'They make your breakdown very slow': Matfield credits Ireland's ruck work while seeking solace in history

The out-of-retirement lock compared the loss to a 2006 defeat at home to France.

Image: Colm O'Neill/INPHO

THE PARTY LINE from a beaten up Springboks squad in Dublin was that the 29 – 15 defeat to Ireland was a wake-up call.

They landed in the northern hemisphere declaring the fixture as the beginning of their journey to the 2015 World Cup. But left in the knowledge that there is still an awful lot of work to be done.

When he’s not playing well into an Indian Summer of his top class international rugby career, or just being an icon of Springbok rugby, Victor Matfield is an attack coach with the Blue Bulls. So who better to give a view on why – with 57% possession, 62% territory and a dominant set-piece – South Africa struggled against Ireland.

“It’s difficult to say because my head’s still in the scrum when they play, but first-phase we actually made a lot of momentum,” says the 37-year-old lock who appeared in surprisingly pristine condition after the bruising Test match.

“It was general attack where, coming down to the breakdown, we didn’t get quick ball so it was very hard to play from there.”

He added: ”In the previous two games we were very good at building a lot of phases, we were able to have a lot of rucks in our game – tonight, every time someone made a mistake.

“But all credit to the Irish they put our breakdown under a lot of pressure, so with slow ball it’s far harder to put pressure on the attack.”

“Their defence was very good, and that’s what won them the game. They were very good on ground, and it’s not just one player it’s the whole team.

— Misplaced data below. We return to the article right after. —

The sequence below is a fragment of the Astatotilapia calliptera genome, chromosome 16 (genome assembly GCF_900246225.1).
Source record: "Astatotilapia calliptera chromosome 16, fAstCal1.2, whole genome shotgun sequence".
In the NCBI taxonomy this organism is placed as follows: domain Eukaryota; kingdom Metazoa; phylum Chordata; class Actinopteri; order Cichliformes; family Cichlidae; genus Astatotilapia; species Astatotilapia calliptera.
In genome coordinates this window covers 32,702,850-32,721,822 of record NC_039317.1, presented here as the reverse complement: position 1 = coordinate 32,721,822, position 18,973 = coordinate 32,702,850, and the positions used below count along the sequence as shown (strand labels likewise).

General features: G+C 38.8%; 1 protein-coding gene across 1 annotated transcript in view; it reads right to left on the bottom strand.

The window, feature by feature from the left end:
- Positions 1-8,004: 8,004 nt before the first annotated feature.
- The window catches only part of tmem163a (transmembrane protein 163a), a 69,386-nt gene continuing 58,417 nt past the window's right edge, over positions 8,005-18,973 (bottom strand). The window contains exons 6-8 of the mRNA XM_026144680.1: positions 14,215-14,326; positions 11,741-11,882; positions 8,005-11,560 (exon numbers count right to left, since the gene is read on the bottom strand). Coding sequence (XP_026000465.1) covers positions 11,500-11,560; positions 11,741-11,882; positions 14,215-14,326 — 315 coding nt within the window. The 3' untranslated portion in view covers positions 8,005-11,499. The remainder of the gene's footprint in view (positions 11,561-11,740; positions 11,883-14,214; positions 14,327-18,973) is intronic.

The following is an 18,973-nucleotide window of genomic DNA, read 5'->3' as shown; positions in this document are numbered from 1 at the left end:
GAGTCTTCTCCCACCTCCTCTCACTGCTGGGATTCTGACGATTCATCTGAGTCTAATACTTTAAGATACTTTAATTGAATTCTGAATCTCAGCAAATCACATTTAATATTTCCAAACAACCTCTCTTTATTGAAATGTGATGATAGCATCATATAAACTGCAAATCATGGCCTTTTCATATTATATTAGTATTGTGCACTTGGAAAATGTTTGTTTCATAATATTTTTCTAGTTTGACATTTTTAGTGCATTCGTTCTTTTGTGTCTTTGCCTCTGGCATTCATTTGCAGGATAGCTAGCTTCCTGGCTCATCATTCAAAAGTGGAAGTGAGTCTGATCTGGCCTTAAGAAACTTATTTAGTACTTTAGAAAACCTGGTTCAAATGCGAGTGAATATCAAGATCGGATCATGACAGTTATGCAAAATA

“They make your breakdown very slow and that was probably the one area: we just couldn’t get quick ball at the rucks tonight and we couldn’t play on the front foot so we didn’t have any momentum.”

Losing momentum meant losing the game and suddenly the Springboks look a little vulnerable heading to Twickenham. Wet weather rugby is a different ball game to the thrilling spectacle that the Rugby Championship is capable of providing which will be a point reinforced by Heyneke Meyer now that his squad are paying attention after their ‘wake-up call’.

Springboks Victor Matfield in front of Schalk Burger  Eben Etzebeth Tendai Mtawarira. Marcell Coetzee Duane Vermeulen  and Jannie du Plessis Source: Inpho/Billy Stickland

One defeat, however, does not completely unravel a class team. Matfield has been around long enough to know that painful defeats can pave the way for glorious triumphs. And he needs only look back to the build-up to the last World Cup hosted in Europe (which, of course, South Africa won) for a little bit of consolation.

“In 2007 we had a big defeat at the end of year tour as well, against France,” said Matfield, in reference to a 2006 10-point defeat to Les Bleus in Cape Town.

“The next year we won the competition, so I think this is a wake-up call.

“There’s one or two small little adjustments we need to do to our game, especially in these conditions, but hopefully we can learn from this.”

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